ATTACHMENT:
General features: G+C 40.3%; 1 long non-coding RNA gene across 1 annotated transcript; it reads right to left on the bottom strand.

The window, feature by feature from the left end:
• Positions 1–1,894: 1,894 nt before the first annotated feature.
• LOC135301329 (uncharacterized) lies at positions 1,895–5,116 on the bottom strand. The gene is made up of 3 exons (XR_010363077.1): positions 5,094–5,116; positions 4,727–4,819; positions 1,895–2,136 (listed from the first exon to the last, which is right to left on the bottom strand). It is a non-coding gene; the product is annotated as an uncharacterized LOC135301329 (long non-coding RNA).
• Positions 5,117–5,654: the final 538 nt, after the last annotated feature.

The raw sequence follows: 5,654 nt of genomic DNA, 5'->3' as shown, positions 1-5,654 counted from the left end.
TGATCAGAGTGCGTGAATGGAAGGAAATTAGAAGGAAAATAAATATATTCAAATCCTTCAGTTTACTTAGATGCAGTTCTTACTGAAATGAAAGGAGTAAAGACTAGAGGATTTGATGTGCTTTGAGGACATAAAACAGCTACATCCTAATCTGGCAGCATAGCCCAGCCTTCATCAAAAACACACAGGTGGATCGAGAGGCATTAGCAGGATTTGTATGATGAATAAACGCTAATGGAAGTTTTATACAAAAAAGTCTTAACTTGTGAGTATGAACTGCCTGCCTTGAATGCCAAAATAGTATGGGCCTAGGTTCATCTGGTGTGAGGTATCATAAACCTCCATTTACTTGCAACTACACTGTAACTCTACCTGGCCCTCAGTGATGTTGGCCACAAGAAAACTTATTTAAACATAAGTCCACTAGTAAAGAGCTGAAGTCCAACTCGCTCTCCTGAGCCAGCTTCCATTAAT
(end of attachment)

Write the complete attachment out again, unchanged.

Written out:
General features: G+C 40.3%; 1 long non-coding RNA gene across 1 annotated transcript; it reads right to left on the bottom strand.

The window, feature by feature from the left end:
• Positions 1–1,894: 1,894 nt before the first annotated feature.
• LOC135301329 (uncharacterized) lies at positions 1,895–5,116 on the bottom strand. The gene is made up of 3 exons (XR_010363077.1): positions 5,094–5,116; positions 4,727–4,819; positions 1,895–2,136 (listed from the first exon to the last, which is right to left on the bottom strand). It is a non-coding gene; the product is annotated as an uncharacterized LOC135301329 (long non-coding RNA).
• Positions 5,117–5,654: the final 538 nt, after the last annotated feature.

The raw sequence follows: 5,654 nt of genomic DNA, 5'->3' as shown, positions 1-5,654 counted from the left end.
TGATCAGAGTGCGTGAATGGAAGGAAATTAGAAGGAAAATAAATATATTCAAATCCTTCAGTTTACTTAGATGCAGTTCTTACTGAAATGAAAGGAGTAAAGACTAGAGGATTTGATGTGCTTTGAGGACATAAAACAGCTACATCCTAATCTGGCAGCATAGCCCAGCCTTCATCAAAAACACACAGGTGGATCGAGAGGCATTAGCAGGATTTGTATGATGAATAAACGCTAATGGAAGTTTTATACAAAAAAGTCTTAACTTGTGAGTATGAACTGCCTGCCTTGAATGCCAAAATAGTATGGGCCTAGGTTCATCTGGTGTGAGGTATCATAAACCTCCATTTACTTGCAACTACACTGTAACTCTACCTGGCCCTCAGTGATGTTGGCCACAAGAAAACTTATTTAAACATAAGTCCACTAGTAAAGAGCTGAAGTCCAACTCGCTCTCCTGAGCCAGCTTCCATTAAT